ENERGY MATTERS © VOL. 4
an opinion editorial written exclusively for ANZMEX
15 April, 2019
By Chris Sladen
Energy matters – ‘So close, but yet so far’
A long time close friend who runs a private equity fund that wants to invest in Mexico’s oil industry messaged me yesterday, saying: ‘My investment funds are ready, has the energy reform been progressing well?’
The 2013 energy reform was clearly Mexico’s single most important reform in many decades. Or at least it had the potential to take Mexico such a long way – to create a large and continual fiscal boost to the economy, whilst also creating jobs, adding Government tax and royalty income, as well as delivering new oil and gas production, new reserves, pipelines, new 21st Century gasoline stations, and full market competition with strong regulators. And perhaps most importantly unprecedented transparency.
Just 5 years later, the country has now embarked on a totally new direction, and by-and-large ignoring what the 2013 energy reform offered to create. Many now claim that the reform failed. But what might have happened if the 2013 energy reform had actually come 5 years earlier in 2008 instead of waiting until 2013?
First, we would now be more than 10 years on from the reform, not just only 5 years. Oilfields such as ENI’s Amoca, Mizton & Tecoalli fields, PanAmerican Energy’s Hokchi field and Fieldwood Energy’s Ichalkil & Pokoch fields would likely already be developed and on production plateau. Secondly, recent major discoveries such as Talos Energy’s giant Zama oilfield would likely be developed and also now on plateau. Thirdly, deepwater oilfields such as BHP’s Trion would probably have completed appraisal and a final development decision likely already be taken. Also, Murphy’s recent deepwater Cholula discovery would have been appraised and likely close to a development decision. And of course there would have been many other new discoveries made and being appraised.
New production resulting from the reform being 5 years earlier than it was could easily already total more than 300,000 barrels oil per day, approaching 20% of total production today. Mexico’s oil & gas reserves would likely be showing a healthy uptick. Shale gas production would likely be progressing rapidly, with blocks having been awarded in bid rounds, horizontal wells drilled, and beginning to produce much needed Mexican natural gas. Many gas pipelines would be completed, improving energy security. Renewable energy would be flourishing, offering some of the globally lowest cost electricity, and offering a best-in-class example for the rest of the world. Many new fuel storage facilities would likely already have been built, alleviating continual concerns about gasoline supply shortages. Last but not least, there would have been a decade of technology transfer, regulatory oversight of investors, open tendering, community engagement and social investment from a diverse global array of investors.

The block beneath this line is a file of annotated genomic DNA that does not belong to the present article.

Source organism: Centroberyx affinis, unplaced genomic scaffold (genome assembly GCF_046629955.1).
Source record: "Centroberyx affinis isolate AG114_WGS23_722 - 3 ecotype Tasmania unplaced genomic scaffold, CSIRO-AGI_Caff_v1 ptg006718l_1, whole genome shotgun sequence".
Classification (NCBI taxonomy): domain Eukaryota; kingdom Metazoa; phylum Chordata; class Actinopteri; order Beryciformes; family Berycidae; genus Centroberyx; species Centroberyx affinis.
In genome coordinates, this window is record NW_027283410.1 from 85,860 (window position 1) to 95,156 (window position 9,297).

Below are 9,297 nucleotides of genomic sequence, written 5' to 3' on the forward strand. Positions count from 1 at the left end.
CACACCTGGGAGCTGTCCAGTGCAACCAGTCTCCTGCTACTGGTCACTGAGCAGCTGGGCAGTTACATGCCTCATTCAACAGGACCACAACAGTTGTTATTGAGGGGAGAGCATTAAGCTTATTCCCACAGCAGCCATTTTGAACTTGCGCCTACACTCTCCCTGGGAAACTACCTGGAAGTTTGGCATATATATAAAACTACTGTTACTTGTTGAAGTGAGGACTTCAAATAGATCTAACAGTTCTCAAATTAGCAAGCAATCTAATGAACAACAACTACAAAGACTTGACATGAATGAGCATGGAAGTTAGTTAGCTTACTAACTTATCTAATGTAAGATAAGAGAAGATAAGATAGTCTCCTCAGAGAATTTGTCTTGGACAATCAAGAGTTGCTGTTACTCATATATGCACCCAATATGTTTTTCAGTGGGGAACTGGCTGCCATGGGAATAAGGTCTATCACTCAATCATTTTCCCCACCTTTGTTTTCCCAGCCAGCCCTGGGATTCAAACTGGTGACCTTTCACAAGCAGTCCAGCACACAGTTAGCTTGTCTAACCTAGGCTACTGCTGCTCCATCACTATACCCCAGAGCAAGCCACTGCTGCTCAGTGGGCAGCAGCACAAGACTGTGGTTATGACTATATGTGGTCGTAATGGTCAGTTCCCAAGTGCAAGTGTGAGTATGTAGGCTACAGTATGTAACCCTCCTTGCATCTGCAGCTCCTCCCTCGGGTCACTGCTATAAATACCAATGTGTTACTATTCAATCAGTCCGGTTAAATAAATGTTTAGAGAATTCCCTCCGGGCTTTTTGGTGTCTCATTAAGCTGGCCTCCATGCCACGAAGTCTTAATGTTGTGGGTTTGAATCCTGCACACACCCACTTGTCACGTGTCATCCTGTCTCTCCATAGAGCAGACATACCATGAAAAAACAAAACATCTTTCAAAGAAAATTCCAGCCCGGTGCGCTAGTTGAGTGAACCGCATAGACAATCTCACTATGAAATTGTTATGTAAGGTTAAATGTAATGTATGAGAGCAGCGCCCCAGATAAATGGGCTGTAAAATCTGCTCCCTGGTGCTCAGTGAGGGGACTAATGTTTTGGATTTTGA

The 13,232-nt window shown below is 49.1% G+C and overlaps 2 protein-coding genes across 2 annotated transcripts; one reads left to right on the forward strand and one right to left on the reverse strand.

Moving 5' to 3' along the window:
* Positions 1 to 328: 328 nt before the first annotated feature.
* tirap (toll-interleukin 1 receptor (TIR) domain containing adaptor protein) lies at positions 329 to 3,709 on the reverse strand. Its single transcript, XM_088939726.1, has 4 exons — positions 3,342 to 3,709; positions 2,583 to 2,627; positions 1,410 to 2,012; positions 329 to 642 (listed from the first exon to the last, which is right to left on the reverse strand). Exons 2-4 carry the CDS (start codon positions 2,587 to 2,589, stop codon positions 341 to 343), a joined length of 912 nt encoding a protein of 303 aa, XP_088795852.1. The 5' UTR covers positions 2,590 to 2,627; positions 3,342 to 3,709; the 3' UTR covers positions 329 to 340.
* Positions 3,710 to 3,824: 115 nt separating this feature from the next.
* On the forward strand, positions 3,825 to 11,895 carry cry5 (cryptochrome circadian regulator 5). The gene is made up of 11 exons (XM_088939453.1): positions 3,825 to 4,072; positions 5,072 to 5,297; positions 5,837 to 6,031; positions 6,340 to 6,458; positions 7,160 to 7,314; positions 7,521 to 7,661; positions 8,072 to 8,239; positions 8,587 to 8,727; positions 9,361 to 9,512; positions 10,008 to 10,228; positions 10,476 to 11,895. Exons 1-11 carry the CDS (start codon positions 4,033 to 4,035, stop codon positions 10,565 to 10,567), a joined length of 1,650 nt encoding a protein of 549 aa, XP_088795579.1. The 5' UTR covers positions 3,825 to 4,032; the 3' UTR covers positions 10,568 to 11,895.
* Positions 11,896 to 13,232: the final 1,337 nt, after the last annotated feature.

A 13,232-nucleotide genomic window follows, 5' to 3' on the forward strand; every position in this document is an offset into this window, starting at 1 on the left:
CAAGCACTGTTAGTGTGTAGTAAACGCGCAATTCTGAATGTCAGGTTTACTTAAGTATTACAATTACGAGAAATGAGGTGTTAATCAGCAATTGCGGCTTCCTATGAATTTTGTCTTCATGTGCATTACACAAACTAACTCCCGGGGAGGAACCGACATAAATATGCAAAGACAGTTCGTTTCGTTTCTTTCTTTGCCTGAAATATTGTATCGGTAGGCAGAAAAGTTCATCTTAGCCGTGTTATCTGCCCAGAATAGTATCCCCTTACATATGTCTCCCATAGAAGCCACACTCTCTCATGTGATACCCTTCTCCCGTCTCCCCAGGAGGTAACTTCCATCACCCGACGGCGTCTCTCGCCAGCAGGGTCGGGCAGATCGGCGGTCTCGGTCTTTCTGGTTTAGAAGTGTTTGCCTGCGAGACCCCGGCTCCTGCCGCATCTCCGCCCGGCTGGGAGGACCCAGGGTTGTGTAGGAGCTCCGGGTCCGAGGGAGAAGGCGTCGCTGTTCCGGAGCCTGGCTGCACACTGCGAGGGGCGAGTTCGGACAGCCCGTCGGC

About the author:
Chris Sladen runs an advisory service offering insights to inform, shape a decision, policy & regulation, and guide the next steps for energy ventures, acquisitions & divestments, energy transition and climate strategies. Chris has a unique global experience having worked in over 40 countries. This is underpinned by extensive knowledge of petroleum systems and where best to find oil and gas, notably in the Gulf of Mexico & nearby areas, Europe and NE & SE Asia, as well as the development of midstream, downstream & renewables investments in many emerging economies. Chris has extensive experience acquired on the Boards of companies, subsidiaries, business chambers & organisations. Chris has a career of over 40 years in the energy sector, living in Mexico (2001-2018), Russia, Vietnam, Mongolia, China & UK. His contributions to the energy and education sectors have been recognised by the UK Government with both an MBE and CBE, and also the Aztec Eagle from the Mexican Government – the first foreigner in the energy sector to achieve this award. Chris has published extensively over five decades. Chris’ articles for Energy Matters reflect his experience and enthusiasm and are not paid for in any way.
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